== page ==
Overseas Perspectives    
by Sandra Giovanna Giacomazzi 

La Padania - Mythical Republic of Northern Italy

For those Americans who were planning a future trip to northern Italy:  Relax, you probably won’t have to get a special Visa for what Umberto Bossi had hoped would be the newfound republic of La Padania.  I don’t imagine very many readers were worried about it, but Italian journalists around the world seemed to think that everyone was as concerned about Italy splitting in two as the Italian government was.

Last Sunday during the Bosnian election proceedings, obviously trying to force an analogy between the civil war that ripped apart the former Yugoslavia and the threat that Bossi’s separatists pose to the national unity of Italy, a journalist from the state television station, Rai, asked Bosnians what they thought about Mr. Bossi and his separatist Northern League party.  They received the disappointing response that no one had even heard of him.

The journalist from Turin’s “La Stampa” got more satisfaction from her questioning of John F. Kennedy, Jr. on the matter.  According to the interviewer, after confessing that Bossi is the Italian politician that he finds to be the most striking, calling him a curious and intriguing personality, Kennedy had to clarify that his interest was purely journalistic and that he did not in any way share or condone Bossi’s ideas.  Evidently his point wasn’t made with whoever is in charge of writing the headlines since the article was headed by the title:  Kennedy Jr. “I, seduced by Bossi.”  Quotation marks and all!  That probably made the journalist who interviewed him cringe as much as it would have Kennedy!

Who is Umberto Bossi and why do his constituents of the Northern League want to separate?  This movement is most unique in that it doesn’t call upon any century old nationalistic, ethnic, or religious claims for unity.  Although the regions of Italy were once city-states and many still retain their regional culture, dialects, and culinary specialties, a strong sense of national unity still runs along the entire length of the peninsula.  Notwithstanding a certain amount of geographical racism expressed by the productive north towards the impoverished south, no one until Bossi had ever seriously raised the question of dividing the country in two.

Even Bossi isn’t sure where to draw the line between his hypothetical division of north and south.  This weekend’s theatrical demonstration took place all along the Val Padana from Piedmont to Veneto on the river Po, which gives its name to the Valley and to the mythical new nation that Bossi has baptized the Padania.  However, the Po River divides many regions in half.  And even some of the regions well below the Po, share much more with northern prosperity than they do with southern desperation.

Residents of the northern regions were called upon to come down to the riverside last Sunday to cast their ballot for a peaceful separation from Rome and the founding of a new republic.  The demonstrations received a much poorer turnout than expected.  The numbers who showed up for the counter-demonstrations in favor of national unity were better organized and can boast a more numerous turnout.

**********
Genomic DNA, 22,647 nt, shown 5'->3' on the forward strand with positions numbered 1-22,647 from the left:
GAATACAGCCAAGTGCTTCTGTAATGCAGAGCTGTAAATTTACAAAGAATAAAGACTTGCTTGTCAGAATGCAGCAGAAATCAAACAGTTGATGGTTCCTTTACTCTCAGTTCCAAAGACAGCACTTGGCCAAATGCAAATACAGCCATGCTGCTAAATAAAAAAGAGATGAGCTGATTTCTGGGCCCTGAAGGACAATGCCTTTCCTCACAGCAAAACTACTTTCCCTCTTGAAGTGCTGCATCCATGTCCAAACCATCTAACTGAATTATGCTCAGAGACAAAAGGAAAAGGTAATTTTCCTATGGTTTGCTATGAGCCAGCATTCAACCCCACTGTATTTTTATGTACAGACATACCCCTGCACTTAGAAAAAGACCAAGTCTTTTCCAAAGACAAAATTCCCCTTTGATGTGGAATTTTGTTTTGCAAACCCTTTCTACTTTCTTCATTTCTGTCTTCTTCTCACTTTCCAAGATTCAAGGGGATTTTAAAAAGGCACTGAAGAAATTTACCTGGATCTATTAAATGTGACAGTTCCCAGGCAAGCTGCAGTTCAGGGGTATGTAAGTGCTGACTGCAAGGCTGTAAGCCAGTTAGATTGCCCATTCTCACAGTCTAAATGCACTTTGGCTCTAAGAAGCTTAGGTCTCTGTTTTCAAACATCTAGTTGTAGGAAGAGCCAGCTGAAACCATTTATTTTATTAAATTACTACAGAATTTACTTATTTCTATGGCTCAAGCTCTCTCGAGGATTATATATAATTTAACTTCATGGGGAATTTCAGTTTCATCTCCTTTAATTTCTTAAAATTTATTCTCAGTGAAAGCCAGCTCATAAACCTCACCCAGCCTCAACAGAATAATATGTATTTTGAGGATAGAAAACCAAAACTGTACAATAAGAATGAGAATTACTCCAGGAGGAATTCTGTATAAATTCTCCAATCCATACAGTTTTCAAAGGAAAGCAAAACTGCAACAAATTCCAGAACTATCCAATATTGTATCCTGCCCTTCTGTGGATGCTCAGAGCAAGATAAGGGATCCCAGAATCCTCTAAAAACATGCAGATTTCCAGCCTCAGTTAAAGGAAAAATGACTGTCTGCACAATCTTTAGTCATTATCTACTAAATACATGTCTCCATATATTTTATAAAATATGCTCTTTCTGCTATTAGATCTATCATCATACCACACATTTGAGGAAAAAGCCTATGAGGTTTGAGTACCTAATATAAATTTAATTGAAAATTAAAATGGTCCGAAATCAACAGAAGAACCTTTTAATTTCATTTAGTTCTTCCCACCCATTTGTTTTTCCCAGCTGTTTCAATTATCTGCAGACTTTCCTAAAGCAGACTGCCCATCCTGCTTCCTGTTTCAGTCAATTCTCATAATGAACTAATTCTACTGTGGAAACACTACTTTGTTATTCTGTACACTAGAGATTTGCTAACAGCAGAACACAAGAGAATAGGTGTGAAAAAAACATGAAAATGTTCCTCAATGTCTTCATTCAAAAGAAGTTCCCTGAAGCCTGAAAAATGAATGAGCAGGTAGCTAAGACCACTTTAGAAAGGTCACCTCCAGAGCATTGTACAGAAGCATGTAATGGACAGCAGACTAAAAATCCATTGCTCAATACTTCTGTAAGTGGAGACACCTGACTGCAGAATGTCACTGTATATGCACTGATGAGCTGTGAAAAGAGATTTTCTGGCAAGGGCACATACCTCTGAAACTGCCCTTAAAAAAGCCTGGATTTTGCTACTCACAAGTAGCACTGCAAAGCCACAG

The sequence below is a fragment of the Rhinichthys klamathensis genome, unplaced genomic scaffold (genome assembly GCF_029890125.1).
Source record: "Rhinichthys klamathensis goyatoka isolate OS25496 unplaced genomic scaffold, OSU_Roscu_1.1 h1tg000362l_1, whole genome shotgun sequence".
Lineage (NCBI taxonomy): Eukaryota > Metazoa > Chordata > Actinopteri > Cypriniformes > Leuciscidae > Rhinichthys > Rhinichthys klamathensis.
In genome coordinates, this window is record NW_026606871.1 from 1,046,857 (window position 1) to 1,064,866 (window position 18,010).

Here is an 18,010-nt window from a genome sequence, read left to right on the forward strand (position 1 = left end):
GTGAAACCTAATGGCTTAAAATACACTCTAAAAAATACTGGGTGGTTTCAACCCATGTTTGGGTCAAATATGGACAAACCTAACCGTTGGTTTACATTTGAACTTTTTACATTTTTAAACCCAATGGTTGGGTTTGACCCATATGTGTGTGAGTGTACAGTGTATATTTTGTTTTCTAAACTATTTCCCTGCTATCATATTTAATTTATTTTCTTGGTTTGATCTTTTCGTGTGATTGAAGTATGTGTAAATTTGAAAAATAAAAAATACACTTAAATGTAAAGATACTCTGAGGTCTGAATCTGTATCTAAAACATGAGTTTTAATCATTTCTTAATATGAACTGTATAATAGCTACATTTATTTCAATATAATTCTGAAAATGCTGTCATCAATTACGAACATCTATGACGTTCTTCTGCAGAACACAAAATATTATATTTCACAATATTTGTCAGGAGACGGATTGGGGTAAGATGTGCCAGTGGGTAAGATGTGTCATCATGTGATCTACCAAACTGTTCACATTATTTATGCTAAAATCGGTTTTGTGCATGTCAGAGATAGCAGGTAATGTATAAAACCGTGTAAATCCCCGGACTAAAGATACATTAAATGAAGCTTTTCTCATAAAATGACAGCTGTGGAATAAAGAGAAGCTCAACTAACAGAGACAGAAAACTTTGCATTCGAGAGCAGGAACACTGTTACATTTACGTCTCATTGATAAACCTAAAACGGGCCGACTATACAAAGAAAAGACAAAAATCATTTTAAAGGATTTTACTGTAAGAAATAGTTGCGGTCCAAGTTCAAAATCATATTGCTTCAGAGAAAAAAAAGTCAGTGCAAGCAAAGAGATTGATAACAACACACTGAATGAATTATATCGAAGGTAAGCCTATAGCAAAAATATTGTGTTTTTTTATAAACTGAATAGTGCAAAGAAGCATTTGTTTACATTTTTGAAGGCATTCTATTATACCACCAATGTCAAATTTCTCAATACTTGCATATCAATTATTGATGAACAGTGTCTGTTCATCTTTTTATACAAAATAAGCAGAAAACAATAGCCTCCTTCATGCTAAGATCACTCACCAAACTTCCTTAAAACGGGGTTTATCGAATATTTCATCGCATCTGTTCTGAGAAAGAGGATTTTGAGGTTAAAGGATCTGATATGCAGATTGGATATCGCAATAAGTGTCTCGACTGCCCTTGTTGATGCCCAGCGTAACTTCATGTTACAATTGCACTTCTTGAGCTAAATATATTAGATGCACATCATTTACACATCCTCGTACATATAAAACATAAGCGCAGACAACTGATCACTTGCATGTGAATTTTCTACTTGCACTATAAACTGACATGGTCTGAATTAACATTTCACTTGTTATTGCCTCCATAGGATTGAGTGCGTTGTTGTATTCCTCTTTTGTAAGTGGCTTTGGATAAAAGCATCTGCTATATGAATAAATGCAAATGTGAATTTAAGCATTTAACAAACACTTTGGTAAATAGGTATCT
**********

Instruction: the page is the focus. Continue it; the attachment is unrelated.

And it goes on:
In the Northern League’s more sensible days they preached a form of federalism that would allow more tax money to remain at the source, instead of disappearing into the bottomless pit in Rome to be divided among the vulture-like politicians instead of going to the public projects for which it was intended.  They even borrowed some of their slogan rhetoric from the American Revolution, expostulating against “taxation without representation.”  In this respect, their gripes were certainly legitimate.  And although Umberto Bossi’s uncouth manners have always turned many people off, the aftermath of the Clean Hands trials left a political vacuum that left the terrain ripe for the Northern League to gather an impressive number of votes for its cause in the last two general elections.
The Northern League had its best opportunity to put its words into action during the Berlusconi government.  Having won the elections in March 1994 as a coalition partner with Berlusconi’s Forza Italia and the right-wing National Alliance party, the Northern League had acquired all of five ministries in the new government, not to mention the honor when their young Irene Pivetti was elected president of the lower house.

However, like many revolutionaries, Bossi was good at the criticism and demolition of old institutions, but less adept at constructing new ones.  He betrayed his own coalition partners, without which his party would never have gained such important positions in the power structure, and brought down Berlusconi’s government.  This caused a governmental crisis which lasted a year and a half with the “technocrat” Dini at the helms of an “interim” government which lasted longer than the elected government!

During the last elections in April of this year, the League was forced to go it on their own.  After his about face betrayal of Berlusconi, nobody in his right mind was willing to form a coalition with Bossi, no matter how strong his numbers were.

After this weekend’s demonstrations the left wing government is promising to dedicate more attention to the issue of federalism.  However, if Bossi keeps up with his demented rhetoric, insulting journalists and expelling the most moderate members of his ranks from his own party, including Irene Pivetti, he may cause the league to disintegrate before the government has the chance to examine any of their more serious and feasible demands.

September 1996

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